Types and Functions 6: Applicative

Both Http calls will happen instantly and renderPage will be called when both are resolved.

No idea why this is the case that ap makes the calls happen instantly and it is not explained. A paragraph later it is explained, the initial function is curried and is waiting for both of its parameters to arrive before it can run. What ap does is immediately execute whatever needs to be done to get such a parameter.

liftA2(add, Maybe.of(2), Maybe.of(3));

That is rather incredible.

Types and Functions 4: Containers

Functor is simply an interface with a contract. We could have just as easily named it Mappable, but now, where’s the fun in that?

It would have been nice if the name was easy and logical but at least now I finally know what a Functor is. None of the other guides or tutorials really managed to explain that.

At the time of calling, a function can be surrounded by map, which transforms it from a non-functory function to a functory one, in informal terms. We call this process lifting. Functions tend to be better off working with normal data types rather than container types, then lifted into the right container as deemed necessary.

A decent explanation of lifting is also nice to have though without too many examples I don’t think this will stick.

The rest of the chapter including the introduction of IO is just one big: “Why would you do this?”

Types and Function 5: Monads

I’m looking forward to this chapter. When they taught us Haskell as an undergrad they made sure to stop well short of Monads. At the time I was happy about that but by now I wish we had pushed on.

Monads are pointed functors that can flatten

I get this definition by now but it is exactly the kind of stuff that I wasn’t going for. But maybe an ELI5 introduction to functional programming is too much to ask for?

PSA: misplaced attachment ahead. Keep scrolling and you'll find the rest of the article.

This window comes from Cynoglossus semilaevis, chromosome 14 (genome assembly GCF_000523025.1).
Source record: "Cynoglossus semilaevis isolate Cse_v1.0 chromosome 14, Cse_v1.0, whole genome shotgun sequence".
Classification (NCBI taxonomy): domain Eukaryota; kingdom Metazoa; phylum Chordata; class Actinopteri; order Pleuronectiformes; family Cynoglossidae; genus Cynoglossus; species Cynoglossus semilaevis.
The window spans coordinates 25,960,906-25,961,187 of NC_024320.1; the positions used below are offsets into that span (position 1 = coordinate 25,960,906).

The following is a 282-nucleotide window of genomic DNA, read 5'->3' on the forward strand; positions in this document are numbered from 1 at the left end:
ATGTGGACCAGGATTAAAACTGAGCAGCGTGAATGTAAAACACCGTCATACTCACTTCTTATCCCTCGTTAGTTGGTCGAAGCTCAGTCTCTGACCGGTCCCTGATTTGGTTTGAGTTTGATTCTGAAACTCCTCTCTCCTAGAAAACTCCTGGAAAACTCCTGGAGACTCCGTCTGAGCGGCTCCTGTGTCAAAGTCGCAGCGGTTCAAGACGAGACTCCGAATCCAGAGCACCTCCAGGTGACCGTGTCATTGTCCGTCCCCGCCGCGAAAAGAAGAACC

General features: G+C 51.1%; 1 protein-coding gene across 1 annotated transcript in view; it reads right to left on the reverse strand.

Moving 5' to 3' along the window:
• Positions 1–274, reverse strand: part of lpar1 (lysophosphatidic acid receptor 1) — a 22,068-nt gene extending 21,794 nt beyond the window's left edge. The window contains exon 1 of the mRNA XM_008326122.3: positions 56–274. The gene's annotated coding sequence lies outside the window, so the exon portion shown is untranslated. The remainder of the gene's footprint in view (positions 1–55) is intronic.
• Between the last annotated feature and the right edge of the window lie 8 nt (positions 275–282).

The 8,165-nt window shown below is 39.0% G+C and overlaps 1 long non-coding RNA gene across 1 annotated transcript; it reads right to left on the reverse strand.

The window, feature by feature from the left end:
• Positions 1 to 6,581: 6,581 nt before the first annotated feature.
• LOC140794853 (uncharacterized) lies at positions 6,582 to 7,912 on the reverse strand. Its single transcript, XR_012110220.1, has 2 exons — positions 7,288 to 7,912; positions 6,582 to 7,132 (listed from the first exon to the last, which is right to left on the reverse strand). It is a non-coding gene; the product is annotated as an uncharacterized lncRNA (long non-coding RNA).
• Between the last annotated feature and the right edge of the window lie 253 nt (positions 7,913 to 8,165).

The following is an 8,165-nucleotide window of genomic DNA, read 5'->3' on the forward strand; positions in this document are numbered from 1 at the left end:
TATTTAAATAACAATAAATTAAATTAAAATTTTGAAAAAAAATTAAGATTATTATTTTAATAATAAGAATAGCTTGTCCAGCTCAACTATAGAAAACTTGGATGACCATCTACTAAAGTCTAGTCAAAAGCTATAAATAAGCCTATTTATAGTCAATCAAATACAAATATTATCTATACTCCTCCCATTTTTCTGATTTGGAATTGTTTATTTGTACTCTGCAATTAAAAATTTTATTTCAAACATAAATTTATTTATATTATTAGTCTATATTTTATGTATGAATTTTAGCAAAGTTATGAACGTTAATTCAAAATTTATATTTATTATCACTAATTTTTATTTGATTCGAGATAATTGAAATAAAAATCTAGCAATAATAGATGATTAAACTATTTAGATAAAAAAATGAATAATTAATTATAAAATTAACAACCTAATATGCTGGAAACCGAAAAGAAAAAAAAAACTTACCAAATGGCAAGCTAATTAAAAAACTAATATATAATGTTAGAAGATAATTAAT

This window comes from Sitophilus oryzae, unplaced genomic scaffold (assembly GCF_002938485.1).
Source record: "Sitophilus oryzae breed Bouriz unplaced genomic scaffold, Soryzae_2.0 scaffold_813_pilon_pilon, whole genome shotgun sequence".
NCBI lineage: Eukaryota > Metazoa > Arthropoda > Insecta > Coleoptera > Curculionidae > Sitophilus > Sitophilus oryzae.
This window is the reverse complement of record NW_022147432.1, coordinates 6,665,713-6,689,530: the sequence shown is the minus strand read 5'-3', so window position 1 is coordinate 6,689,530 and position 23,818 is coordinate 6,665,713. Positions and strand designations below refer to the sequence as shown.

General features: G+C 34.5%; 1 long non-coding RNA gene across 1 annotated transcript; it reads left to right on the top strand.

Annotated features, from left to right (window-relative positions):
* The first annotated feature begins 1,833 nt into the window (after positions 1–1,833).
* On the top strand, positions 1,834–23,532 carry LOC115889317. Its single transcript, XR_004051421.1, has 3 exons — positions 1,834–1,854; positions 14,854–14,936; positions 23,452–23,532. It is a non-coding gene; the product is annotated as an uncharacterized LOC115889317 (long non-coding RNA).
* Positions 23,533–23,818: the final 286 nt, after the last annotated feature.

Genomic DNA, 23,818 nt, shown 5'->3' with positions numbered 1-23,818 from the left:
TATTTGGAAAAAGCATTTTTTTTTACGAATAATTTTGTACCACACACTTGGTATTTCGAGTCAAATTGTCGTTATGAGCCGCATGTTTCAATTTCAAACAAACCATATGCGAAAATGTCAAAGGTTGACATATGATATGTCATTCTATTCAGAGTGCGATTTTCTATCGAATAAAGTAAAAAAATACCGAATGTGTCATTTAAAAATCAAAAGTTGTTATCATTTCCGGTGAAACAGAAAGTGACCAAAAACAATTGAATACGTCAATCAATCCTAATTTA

Mind you, we have not thrown out purity, but merely removed one layer of excess shrink wrap.

What is good here is that this tutorial does not gloss over this necessity with a bunch of jargon but in excruciating detail builds up the explanation.

If you’ve read about monads previously, you might have seen chain called >>= (pronounced bind) or flatMap which are all aliases for the same concept.

This ridiculous aliasing into tons of different names in large part explains my confusion. Chain, bind and flatMap ar all the same thing.

One question that I’m left with then is how much of this do you need to be able to use functional programming at an application level and how much do you need to be able to write functional libraries yourself.

The exercises in this chapter are hopeless. The tiny IDE does not help at all and it feels like the only way to do them is to poke at it with map and chain until it sticks. That may very well be the essence of functional programming for all I know.

Again, the thing is that I know what I want to do and that it theoretically should fit together but the various functions feel like broken legos. If they were physical legos with affordances, things would be a lot easier.

“Ja. Als het aan mij ligt wordt Shell morgen genationaliseerd en worden rijken onteigend. Dat is trouwens ook in hun belang.”

Go on king!

“D66 is ook in niets fundamenteel verschillend van extreemrechts. En GroenLinks is dat ook. Zij verdedigen de bestaande orde, die gebaseerd is op bezit en grenzen, en dus op geweld en destructie van de aarde. Ze verdedigen in die zin een extreemrechtse politiek.”

Analoog zou ik willen zeggen dat de meeste groene partijen op de wereld klimaatontkenners zijn, want als ze de klimaatverandering écht serieus zouden nemen, dan zouden ze een totaal andere politiek en aanpak kiezen.

“Drinking has to be against the rules for taking a drink to be breaking the rules. Only a Muslim can know how good that tastes.”

An amazing dive into the popularity of Johnny Walker Black in the Muslim world.

I remember the penchant of a certain kind of man to whiskey when I was a kid and how it would be used as an (expensive) present or bribe. I bet that in most of those cases it was also Black Label that they were going for.


Types and Functions 3: Composing

Then we get at Chapter 05: Composing and I really don’t understand the need to faff around so much when it comes to such a mathematically simple subject.

Composing is really easy, it’s just that programming languages make it hard. Especially if you look at this:

const compose = (...fns) => (...args) => fns.reduceRight((res, fn) => [fn.call(null, ...res)], args)[0];

That curried function is left unexplained and I’m still not sure I can read it.

I’m documenting this because every chapter is spawning off one too many bunny trails for my taste. That also makes it clear how learning functional programming is a reclusive undergrad’s game.